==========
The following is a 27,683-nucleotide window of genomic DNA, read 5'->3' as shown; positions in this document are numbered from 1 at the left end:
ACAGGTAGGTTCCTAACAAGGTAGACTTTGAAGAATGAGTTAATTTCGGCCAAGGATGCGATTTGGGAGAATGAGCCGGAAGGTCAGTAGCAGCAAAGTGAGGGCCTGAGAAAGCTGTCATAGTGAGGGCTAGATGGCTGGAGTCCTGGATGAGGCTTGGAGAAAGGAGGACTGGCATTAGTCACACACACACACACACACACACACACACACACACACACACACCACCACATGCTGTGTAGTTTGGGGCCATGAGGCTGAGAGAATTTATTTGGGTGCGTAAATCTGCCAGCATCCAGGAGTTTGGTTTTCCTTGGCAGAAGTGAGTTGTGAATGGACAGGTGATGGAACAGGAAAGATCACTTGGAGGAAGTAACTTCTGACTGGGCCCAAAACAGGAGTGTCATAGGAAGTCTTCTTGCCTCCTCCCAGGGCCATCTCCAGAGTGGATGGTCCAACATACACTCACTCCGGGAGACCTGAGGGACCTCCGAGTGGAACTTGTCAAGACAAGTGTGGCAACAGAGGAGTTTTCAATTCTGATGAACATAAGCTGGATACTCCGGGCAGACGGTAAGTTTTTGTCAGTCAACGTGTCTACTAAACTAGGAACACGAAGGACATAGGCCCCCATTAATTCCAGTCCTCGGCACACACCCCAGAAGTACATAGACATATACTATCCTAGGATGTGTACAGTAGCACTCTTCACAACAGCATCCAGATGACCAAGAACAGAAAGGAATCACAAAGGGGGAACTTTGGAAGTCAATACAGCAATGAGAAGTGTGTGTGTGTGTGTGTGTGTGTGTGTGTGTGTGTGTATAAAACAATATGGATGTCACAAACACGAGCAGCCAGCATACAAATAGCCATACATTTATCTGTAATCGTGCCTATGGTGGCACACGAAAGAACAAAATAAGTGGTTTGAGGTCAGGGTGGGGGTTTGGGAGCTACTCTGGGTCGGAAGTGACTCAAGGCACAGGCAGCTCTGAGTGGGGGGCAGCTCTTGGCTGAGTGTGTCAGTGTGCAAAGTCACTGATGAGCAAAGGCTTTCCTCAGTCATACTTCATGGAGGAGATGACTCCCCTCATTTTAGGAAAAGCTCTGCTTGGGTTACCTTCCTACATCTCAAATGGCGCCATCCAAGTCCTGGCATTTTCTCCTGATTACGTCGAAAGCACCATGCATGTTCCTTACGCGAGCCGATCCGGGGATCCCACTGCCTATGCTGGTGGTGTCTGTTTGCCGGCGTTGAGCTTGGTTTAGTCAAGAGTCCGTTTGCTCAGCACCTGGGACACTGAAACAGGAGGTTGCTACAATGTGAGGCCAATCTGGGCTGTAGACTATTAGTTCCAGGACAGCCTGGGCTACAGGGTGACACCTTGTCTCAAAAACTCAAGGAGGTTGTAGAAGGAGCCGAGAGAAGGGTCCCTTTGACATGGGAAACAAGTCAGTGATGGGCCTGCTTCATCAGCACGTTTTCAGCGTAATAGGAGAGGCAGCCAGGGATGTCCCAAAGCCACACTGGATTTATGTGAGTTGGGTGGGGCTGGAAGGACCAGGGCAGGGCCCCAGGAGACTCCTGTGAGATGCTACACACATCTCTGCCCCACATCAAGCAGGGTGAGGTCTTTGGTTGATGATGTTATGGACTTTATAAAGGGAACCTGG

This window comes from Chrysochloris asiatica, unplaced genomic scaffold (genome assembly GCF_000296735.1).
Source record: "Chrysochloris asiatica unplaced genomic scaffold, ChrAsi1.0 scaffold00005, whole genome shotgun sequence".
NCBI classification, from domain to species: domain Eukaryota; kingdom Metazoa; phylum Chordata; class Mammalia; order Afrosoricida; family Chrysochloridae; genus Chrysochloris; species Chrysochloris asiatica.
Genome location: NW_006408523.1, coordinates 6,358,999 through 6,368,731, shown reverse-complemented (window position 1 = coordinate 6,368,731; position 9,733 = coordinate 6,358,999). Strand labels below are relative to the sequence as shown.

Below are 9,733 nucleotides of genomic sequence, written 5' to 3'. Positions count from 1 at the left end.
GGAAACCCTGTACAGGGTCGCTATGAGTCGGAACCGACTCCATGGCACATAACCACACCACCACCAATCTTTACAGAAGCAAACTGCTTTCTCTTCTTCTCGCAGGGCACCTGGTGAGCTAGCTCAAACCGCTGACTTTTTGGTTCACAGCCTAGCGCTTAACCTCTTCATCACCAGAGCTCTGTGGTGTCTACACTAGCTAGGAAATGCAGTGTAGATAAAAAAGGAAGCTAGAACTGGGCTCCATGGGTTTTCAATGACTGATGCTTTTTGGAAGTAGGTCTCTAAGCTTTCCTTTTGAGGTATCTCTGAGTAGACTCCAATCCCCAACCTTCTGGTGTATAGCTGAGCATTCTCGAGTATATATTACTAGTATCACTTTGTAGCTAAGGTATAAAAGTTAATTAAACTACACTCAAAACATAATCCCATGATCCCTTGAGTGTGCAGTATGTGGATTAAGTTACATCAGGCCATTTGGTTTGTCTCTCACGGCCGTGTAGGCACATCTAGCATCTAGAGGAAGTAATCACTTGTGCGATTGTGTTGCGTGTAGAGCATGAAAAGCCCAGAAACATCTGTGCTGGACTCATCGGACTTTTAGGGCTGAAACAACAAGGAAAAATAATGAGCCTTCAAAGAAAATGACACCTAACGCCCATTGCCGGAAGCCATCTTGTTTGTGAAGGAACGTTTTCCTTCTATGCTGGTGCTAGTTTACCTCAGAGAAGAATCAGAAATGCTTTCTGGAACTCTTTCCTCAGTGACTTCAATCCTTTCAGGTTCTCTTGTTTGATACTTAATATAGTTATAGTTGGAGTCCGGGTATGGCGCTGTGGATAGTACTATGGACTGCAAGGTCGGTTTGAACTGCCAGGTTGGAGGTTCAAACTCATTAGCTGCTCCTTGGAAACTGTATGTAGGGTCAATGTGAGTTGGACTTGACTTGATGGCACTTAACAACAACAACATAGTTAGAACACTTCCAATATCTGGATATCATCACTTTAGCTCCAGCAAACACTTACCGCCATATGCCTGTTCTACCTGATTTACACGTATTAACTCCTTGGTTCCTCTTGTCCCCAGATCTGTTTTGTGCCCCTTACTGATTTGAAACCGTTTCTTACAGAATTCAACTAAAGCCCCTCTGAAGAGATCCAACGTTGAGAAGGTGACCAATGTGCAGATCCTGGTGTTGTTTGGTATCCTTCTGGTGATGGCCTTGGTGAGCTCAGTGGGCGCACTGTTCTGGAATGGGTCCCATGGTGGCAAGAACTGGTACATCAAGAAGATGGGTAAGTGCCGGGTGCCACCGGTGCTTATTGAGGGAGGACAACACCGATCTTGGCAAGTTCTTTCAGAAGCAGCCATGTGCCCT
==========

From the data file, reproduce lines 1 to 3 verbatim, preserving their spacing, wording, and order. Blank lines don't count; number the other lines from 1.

The following is a 27,683-nucleotide window of genomic DNA, read 5'->3' as shown; positions in this document are numbered from 1 at the left end:
ACAGGTAGGTTCCTAACAAGGTAGACTTTGAAGAATGAGTTAATTTCGGCCAAGGATGCGATTTGGGAGAATGAGCCGGAAGGTCAGTAGCAGCAAAGTGAGGGCCTGAGAAAGCTGTCATAGTGAGGGCTAGATGGCTGGAGTCCTGGATGAGGCTTGGAGAAAGGAGGACTGGCATTAGTCACACACACACACACACACACACACACACACACACACACACACCACCACATGCTGTGTAGTTTGGGGCCATGAGGCTGAGAGAATTTATTTGGGTGCGTAAATCTGCCAGCATCCAGGAGTTTGGTTTTCCTTGGCAGAAGTGAGTTGTGAATGGACAGGTGATGGAACAGGAAAGATCACTTGGAGGAAGTAACTTCTGACTGGGCCCAAAACAGGAGTGTCATAGGAAGTCTTCTTGCCTCCTCCCAGGGCCATCTCCAGAGTGGATGGTCCAACATACACTCACTCCGGGAGACCTGAGGGACCTCCGAGTGGAACTTGTCAAGACAAGTGTGGCAACAGAGGAGTTTTCAATTCTGATGAACATAAGCTGGATACTCCGGGCAGACGGTAAGTTTTTGTCAGTCAACGTGTCTACTAAACTAGGAACACGAAGGACATAGGCCCCCATTAATTCCAGTCCTCGGCACACACCCCAGAAGTACATAGACATATACTATCCTAGGATGTGTACAGTAGCACTCTTCACAACAGCATCCAGATGACCAAGAACAGAAAGGAATCACAAAGGGGGAACTTTGGAAGTCAATACAGCAATGAGAAGTGTGTGTGTGTGTGTGTGTGTGTGTGTGTGTGTGTGTATAAAACAATATGGATGTCACAAACACGAGCAGCCAGCATACAAATAGCCATACATTTATCTGTAATCGTGCCTATGGTGGCACACGAAAGAACAAAATAAGTGGTTTGAGGTCAGGGTGGGGGTTTGGGAGCTACTCTGGGTCGGAAGTGACTCAAGGCACAGGCAGCTCTGAGTGGGGGGCAGCTCTTGGCTGAGTGTGTCAGTGTGCAAAGTCACTGATGAGCAAAGGCTTTCCTCAGTCATACTTCATGGAGGAGATGACTCCCCTCATTTTAGGAAAAGCTCTGCTTGGGTTACCTTCCTACATCTCAAATGGCGCCATCCAAGTCCTGGCATTTTCTCCTGATTACGTCGAAAGCACCATGCATGTTCCTTACGCGAGCCGATCCGGGGATCCCACTGCCTATGCTGGTGGTGTCTGTTTGCCGGCGTTGAGCTTGGTTTAGTCAAGAGTCCGTTTGCTCAGCACCTGGGACACTGAAACAGGAGGTTGCTACAATGTGAGGCCAATCTGGGCTGTAGACTATTAGTTCCAGGACAGCCTGGGCTACAGGGTGACACCTTGTCTCAAAAACTCAAGGAGGTTGTAGAAGGAGCCGAGAGAAGGGTCCCTTTGACATGGGAAACAAGTCAGTGATGGGCCTGCTTCATCAGCACGTTTTCAGCGTAATAGGAGAGGCAGCCAGGGATGTCCCAAAGCCACACTGGATTTATGTGAGTTGGGTGGGGCTGGAAGGACCAGGGCAGGGCCCCAGGAGACTCCTGTGAGATGCTACACACATCTCTGCCCCACATCAAGCAGGGTGAGGTCTTTGGTTGATGATGTTATGGACTTTATAAAGGGAACCTGG

This window comes from Chrysochloris asiatica, unplaced genomic scaffold (genome assembly GCF_000296735.1).